People who break the rules are seen as more powerful.
Things as simple as putting your feet on the table, throwing down your bag and arriving late all give others the impression that you are more powerful, research finds.
Other ways to seem more powerful are described by the study’s authors:
“…people associate power with less smiling, more gazing, more other-touching, more gesturing, more interruptions, and a louder voice.
Because certain behaviors are believed to be associated with power, the cues themselves may signal power.
Thus, when people perceive others around them, they may use such cues to infer their level of power.
For the study people were told about others who had broken relatively small rules, such as taking a cup of coffee without asking and bending accounting rules.
The results showed that rule-breakers were seen as more in-control and powerful compared with those who avoided these small infractions.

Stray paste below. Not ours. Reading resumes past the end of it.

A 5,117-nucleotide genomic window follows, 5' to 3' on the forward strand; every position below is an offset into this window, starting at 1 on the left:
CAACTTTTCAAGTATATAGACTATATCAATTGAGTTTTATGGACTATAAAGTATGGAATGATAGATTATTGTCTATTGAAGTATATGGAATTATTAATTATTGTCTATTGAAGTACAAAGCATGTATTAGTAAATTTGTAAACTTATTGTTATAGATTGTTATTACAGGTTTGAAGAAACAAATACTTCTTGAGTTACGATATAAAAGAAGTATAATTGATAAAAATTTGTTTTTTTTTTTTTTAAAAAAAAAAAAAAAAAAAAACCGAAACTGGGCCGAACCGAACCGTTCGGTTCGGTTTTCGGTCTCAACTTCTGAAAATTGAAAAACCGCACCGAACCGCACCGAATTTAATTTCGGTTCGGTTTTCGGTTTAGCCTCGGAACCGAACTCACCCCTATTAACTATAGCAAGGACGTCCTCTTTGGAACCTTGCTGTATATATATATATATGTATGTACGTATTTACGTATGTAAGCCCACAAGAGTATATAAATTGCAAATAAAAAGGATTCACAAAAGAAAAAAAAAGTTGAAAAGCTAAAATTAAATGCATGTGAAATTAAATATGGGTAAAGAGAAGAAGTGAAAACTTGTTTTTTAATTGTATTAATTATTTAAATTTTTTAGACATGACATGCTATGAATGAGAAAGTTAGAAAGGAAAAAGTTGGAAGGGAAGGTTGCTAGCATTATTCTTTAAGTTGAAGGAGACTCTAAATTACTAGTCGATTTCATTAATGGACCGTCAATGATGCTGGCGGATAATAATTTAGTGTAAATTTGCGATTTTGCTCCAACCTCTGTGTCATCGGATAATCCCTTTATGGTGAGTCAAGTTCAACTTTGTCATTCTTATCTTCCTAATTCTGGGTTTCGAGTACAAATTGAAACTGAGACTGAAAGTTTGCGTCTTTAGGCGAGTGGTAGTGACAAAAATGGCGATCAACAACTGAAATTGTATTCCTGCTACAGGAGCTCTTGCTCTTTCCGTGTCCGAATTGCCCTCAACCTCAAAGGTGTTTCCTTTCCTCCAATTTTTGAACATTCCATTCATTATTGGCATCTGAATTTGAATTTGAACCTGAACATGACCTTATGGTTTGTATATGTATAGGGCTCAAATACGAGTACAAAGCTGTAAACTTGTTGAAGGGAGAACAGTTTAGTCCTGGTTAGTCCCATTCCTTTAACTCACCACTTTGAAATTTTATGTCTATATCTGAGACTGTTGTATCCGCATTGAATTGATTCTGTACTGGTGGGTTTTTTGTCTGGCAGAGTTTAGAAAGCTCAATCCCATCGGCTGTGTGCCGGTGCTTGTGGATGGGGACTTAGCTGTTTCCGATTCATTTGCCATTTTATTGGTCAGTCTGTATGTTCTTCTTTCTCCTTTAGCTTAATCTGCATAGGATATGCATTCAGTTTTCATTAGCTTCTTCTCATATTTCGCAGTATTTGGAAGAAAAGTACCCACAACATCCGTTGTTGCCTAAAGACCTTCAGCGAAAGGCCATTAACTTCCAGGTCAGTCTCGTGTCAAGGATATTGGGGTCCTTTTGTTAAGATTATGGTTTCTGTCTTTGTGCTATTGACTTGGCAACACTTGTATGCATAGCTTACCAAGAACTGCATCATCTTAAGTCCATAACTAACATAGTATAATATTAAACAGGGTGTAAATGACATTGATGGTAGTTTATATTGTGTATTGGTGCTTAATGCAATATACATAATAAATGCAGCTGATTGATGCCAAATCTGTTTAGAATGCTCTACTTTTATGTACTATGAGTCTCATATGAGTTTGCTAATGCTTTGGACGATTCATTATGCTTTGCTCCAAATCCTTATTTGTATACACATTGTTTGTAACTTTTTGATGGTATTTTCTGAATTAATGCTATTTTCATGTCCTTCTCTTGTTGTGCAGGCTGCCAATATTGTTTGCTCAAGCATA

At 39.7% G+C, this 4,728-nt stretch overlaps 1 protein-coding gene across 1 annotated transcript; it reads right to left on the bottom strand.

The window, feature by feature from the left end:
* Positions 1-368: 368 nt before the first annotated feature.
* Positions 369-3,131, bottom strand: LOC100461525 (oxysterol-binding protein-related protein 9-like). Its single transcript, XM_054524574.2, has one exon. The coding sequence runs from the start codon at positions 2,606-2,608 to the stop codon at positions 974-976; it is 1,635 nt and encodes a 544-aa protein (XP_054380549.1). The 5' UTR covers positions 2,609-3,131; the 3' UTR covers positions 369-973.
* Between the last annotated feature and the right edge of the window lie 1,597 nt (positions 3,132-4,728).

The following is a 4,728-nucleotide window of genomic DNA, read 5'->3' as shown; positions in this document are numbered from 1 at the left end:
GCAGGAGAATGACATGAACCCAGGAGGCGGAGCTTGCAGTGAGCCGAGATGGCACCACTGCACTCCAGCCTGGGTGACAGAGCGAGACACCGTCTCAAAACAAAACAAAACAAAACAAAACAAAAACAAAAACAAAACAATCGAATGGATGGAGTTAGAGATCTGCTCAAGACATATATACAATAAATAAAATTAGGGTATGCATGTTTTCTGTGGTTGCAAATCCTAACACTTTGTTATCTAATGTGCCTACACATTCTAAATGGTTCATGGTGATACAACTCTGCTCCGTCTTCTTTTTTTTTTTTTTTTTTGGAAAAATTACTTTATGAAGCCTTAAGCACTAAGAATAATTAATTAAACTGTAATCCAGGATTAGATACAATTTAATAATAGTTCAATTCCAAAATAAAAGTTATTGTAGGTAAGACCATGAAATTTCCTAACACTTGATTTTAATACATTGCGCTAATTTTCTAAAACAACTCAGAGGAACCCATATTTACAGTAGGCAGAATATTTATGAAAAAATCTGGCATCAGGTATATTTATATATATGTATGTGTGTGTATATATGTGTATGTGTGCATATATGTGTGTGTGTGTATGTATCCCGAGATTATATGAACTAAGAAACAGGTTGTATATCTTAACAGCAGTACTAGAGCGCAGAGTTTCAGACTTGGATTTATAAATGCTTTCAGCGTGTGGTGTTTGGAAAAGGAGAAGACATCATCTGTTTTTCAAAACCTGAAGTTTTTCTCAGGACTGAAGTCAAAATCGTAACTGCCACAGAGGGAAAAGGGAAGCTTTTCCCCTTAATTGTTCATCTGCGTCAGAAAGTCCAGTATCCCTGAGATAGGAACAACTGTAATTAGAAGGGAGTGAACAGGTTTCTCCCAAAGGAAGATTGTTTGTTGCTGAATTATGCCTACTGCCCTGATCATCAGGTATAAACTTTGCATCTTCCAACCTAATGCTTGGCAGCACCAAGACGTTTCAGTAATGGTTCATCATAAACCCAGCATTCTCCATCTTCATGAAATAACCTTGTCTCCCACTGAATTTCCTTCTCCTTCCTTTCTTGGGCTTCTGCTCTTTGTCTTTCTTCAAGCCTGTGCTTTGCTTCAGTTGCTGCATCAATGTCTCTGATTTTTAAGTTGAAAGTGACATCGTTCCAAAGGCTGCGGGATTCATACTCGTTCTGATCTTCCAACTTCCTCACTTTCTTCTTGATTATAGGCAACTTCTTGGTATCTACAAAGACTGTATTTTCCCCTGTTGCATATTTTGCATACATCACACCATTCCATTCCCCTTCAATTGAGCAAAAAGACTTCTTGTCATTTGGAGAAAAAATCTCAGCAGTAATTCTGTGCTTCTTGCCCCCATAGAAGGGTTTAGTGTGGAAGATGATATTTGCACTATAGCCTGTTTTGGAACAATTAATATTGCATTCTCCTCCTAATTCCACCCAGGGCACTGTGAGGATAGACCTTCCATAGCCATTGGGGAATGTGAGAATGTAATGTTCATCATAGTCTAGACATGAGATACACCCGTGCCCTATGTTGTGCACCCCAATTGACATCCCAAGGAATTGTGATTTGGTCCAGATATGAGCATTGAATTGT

The authors write:
“…power leads to behavioral disinhibition, the powerful are more likely to violate norms.
Doing so in turn leads other people to perceive them as powerful, as we have demonstrated.
As individuals thus gain power, their behavior becomes even more liberated, possibly leading to more norm violations, and thus evoking a self-reinforcing process.
This vicious cycle of norm violations and power affordance may play a role in the emergence and perpetuation of a multitude of undesirable social and organizational behaviors such as fraud, sexual harassment, and violence.”
Of course, there is more to appearing powerful than just breaking rules, the authors write:
“We suspect that whether and how long people get away with norm violations depends on whether they have the competencies and affordances that warrant power
A person who breaks norms repeatedly but fails to do what it takes to maintain power may ultimately fall from grace.”
The study was published in the journal Social Psychological and Personality Science (Van Kleef et al., 2011).
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